Sports

Somalian becomes first Muslim woman to referee a football match

Somalia-born Jawahir Roble made history by becoming the first Muslim woman to referee a football match in the UK.
The 24-year-old, known as JJ, is a qualified referee at the UK Football Association who is currently finishing off her second season, according to the Daily Mail.
Now, she now dreams of refereeing at the Champions League
An immigrant girl, with eight siblings, JJ moved from war-torn Somalia to UK with her family as a child.
Though she started studying IT at university, she made the decision to become a professional referee, a step triggered by a voluntary experience in refereeing a local girls’ league in North West London as a teenager.
At first, her presence on the pitch was met with “giggles” from some players, JJ tells the British newspaper.
Apparently, it took her a while to battle for the respect, but now she couldn’t be happier in her role.
“When I first turned up to the match you could hear some boys just giggling, ‘No way she is the ref? No!’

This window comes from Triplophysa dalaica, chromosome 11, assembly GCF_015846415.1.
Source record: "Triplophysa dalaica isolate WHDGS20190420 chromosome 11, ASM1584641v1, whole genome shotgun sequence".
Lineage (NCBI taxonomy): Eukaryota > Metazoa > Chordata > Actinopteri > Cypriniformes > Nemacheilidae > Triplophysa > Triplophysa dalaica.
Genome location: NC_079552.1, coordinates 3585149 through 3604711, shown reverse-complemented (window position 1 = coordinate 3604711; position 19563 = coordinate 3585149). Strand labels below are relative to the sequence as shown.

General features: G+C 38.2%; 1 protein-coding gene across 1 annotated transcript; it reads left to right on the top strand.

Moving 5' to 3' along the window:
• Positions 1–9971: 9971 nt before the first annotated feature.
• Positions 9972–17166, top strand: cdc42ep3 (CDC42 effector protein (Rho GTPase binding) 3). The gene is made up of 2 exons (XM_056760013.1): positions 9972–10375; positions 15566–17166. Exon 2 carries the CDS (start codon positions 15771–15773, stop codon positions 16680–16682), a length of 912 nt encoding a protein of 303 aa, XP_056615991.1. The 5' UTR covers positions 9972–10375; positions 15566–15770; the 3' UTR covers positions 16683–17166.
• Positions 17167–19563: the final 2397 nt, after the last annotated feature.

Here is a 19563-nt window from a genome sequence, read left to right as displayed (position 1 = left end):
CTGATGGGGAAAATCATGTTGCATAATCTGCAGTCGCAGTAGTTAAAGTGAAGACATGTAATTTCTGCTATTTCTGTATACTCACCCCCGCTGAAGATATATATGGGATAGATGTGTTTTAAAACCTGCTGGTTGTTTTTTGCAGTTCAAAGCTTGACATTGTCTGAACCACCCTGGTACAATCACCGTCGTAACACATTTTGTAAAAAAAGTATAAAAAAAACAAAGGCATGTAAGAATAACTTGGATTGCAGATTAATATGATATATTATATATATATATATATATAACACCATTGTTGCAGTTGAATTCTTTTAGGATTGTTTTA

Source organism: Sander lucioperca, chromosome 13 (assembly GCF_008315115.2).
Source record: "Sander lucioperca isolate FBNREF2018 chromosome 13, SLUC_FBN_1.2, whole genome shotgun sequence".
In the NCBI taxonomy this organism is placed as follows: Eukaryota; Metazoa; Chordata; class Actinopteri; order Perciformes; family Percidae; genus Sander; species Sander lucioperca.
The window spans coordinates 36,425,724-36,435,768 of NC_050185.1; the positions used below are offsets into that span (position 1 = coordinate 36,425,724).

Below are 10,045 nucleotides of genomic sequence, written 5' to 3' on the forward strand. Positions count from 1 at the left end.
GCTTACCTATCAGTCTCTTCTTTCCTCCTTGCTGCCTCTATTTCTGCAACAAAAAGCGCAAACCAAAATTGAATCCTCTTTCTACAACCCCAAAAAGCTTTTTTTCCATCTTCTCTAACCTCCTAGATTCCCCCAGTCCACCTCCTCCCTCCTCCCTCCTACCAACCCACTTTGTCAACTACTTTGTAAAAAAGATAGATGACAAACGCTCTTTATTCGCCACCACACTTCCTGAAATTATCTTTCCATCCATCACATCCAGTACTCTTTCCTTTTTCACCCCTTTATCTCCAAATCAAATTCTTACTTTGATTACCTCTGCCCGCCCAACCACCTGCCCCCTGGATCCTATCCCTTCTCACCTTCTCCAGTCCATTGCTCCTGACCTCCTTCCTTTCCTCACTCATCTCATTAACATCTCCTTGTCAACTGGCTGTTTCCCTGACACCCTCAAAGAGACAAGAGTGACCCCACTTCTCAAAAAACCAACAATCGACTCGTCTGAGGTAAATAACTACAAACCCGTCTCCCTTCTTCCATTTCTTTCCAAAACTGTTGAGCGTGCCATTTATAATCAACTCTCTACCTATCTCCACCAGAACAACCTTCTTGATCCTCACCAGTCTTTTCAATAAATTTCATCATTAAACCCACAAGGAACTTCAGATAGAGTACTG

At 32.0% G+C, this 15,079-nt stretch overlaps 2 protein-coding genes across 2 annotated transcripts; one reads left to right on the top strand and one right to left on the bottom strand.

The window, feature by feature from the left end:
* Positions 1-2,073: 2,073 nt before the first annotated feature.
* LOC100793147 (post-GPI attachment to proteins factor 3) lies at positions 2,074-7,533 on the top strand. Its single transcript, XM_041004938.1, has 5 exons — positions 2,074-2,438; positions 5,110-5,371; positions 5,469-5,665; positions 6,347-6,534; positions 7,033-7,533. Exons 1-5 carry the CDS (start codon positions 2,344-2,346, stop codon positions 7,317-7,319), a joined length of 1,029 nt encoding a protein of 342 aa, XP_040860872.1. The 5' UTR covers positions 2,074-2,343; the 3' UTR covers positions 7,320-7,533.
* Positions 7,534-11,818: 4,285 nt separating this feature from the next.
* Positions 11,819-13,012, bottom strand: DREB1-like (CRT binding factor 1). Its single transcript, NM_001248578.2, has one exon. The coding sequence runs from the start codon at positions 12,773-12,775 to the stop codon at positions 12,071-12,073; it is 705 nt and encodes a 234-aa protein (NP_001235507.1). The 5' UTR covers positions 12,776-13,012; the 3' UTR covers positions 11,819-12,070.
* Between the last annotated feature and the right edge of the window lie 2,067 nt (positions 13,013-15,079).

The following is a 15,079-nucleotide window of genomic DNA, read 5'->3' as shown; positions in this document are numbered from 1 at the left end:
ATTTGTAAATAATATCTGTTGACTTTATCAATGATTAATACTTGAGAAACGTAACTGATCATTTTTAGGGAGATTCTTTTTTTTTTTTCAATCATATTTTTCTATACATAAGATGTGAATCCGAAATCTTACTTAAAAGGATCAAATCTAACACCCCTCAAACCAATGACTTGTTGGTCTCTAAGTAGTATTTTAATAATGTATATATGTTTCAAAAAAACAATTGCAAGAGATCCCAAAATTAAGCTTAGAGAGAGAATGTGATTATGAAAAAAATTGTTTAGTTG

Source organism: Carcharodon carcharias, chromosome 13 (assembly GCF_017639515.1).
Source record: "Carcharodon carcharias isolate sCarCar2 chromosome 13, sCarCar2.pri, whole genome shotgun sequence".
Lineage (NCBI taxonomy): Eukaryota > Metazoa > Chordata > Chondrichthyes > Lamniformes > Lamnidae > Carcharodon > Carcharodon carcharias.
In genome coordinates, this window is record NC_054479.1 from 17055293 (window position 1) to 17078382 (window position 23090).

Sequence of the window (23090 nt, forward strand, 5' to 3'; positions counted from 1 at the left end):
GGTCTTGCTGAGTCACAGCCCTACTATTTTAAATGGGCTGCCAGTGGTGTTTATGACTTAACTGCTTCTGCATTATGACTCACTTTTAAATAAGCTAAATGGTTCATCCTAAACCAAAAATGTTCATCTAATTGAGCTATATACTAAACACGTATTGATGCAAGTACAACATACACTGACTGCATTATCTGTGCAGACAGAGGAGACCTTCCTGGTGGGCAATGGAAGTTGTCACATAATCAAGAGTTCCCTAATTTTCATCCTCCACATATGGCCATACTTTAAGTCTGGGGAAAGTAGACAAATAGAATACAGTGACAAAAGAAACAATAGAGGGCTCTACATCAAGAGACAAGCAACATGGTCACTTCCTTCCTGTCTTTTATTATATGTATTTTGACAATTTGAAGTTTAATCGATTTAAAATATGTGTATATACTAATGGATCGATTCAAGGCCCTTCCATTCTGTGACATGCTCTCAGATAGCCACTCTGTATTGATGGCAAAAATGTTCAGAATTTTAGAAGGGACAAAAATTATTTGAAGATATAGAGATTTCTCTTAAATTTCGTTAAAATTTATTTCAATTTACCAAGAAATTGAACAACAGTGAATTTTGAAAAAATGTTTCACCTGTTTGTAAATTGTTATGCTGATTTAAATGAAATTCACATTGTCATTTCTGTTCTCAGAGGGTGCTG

“[But] they can see that I am the ref because I am wearing my full kit.”
JJ dons the Islamic headscarf, a long-sleeved shirt paired with shorts and a legging underneath, plus gloves.
But players have now accepted her, she said.
“I don’t get any grief because of my gender. There was one time a guy came up to me and said, ‘I really like female referees, they’re good’.”
Online critics
She spoke of those who criticized her on social media platforms for being a Muslim woman and a referee.
“[They say] stuff like, ‘You’re not even following the religion, you’re not following the culture.’ I don’t know, some weird stuff.”
“Of course, football is not in my culture, no. But you know, I am here to break the stereotypes. Girls can play football, girls can do whatever they want.”
In her thoughts, JJ says being a Muslim, a woman and a referee aren’t contradictory to one another.
“Who said girls can’t be a referee and be a Muslim?”
Homeland memories
Back in time, in the war-ravaged Mogadishu streets, JJ recalled how she would play among the rubble.
The everyday dangers of war were a normality to her, she said, which later promoted her family to leave for the UK.
“In Somalia there was war and random attacks every day. I remember going to school, coming home and chilling with my siblings and playing [football] around on the street.
Hopes for future
JJ dreams to one day judge Premiership and Champions League matches. She sees herself becoming a professional in the next ten years.
“I want to go all the way to the top.”
“Referees have the best seat in literally any game. They’re in the centre, you get to see everything that is happening, we’re in the best seat, and refereeing is so amazing. You get to make decision on important things.”